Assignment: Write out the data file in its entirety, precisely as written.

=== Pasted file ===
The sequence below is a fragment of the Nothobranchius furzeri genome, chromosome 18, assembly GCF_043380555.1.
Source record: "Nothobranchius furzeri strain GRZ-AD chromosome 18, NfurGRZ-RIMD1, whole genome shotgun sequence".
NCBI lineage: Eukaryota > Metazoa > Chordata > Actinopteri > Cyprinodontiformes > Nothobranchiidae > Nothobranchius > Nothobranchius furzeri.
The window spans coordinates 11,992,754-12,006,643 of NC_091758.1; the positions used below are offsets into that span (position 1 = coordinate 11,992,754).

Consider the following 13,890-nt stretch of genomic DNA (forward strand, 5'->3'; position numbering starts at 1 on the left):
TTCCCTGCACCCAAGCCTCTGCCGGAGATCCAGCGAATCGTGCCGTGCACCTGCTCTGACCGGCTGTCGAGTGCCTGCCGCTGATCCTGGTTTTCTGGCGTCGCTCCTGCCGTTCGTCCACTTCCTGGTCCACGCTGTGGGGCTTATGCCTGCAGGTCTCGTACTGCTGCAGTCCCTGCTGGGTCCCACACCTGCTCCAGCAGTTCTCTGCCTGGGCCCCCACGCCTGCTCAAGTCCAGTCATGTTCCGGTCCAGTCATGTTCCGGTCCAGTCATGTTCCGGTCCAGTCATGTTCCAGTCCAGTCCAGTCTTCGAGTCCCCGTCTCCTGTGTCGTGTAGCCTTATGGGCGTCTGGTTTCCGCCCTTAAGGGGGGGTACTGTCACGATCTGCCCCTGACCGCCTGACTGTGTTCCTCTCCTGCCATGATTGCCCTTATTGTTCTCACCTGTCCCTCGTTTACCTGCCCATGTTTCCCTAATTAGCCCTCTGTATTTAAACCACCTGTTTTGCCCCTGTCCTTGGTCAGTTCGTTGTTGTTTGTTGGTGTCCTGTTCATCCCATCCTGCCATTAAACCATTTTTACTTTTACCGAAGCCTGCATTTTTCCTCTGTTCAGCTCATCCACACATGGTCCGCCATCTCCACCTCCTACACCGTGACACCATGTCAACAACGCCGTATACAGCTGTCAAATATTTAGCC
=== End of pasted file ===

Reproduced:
The sequence below is a fragment of the Nothobranchius furzeri genome, chromosome 18, assembly GCF_043380555.1.
Source record: "Nothobranchius furzeri strain GRZ-AD chromosome 18, NfurGRZ-RIMD1, whole genome shotgun sequence".
NCBI lineage: Eukaryota > Metazoa > Chordata > Actinopteri > Cyprinodontiformes > Nothobranchiidae > Nothobranchius > Nothobranchius furzeri.
The window spans coordinates 11,992,754-12,006,643 of NC_091758.1; the positions used below are offsets into that span (position 1 = coordinate 11,992,754).

Consider the following 13,890-nt stretch of genomic DNA (forward strand, 5'->3'; position numbering starts at 1 on the left):
TTCCCTGCACCCAAGCCTCTGCCGGAGATCCAGCGAATCGTGCCGTGCACCTGCTCTGACCGGCTGTCGAGTGCCTGCCGCTGATCCTGGTTTTCTGGCGTCGCTCCTGCCGTTCGTCCACTTCCTGGTCCACGCTGTGGGGCTTATGCCTGCAGGTCTCGTACTGCTGCAGTCCCTGCTGGGTCCCACACCTGCTCCAGCAGTTCTCTGCCTGGGCCCCCACGCCTGCTCAAGTCCAGTCATGTTCCGGTCCAGTCATGTTCCGGTCCAGTCATGTTCCGGTCCAGTCATGTTCCAGTCCAGTCCAGTCTTCGAGTCCCCGTCTCCTGTGTCGTGTAGCCTTATGGGCGTCTGGTTTCCGCCCTTAAGGGGGGGTACTGTCACGATCTGCCCCTGACCGCCTGACTGTGTTCCTCTCCTGCCATGATTGCCCTTATTGTTCTCACCTGTCCCTCGTTTACCTGCCCATGTTTCCCTAATTAGCCCTCTGTATTTAAACCACCTGTTTTGCCCCTGTCCTTGGTCAGTTCGTTGTTGTTTGTTGGTGTCCTGTTCATCCCATCCTGCCATTAAACCATTTTTACTTTTACCGAAGCCTGCATTTTTCCTCTGTTCAGCTCATCCACACATGGTCCGCCATCTCCACCTCCTACACCGTGACACCATGTCAACAACGCCGTATACAGCTGTCAAATATTTAGCC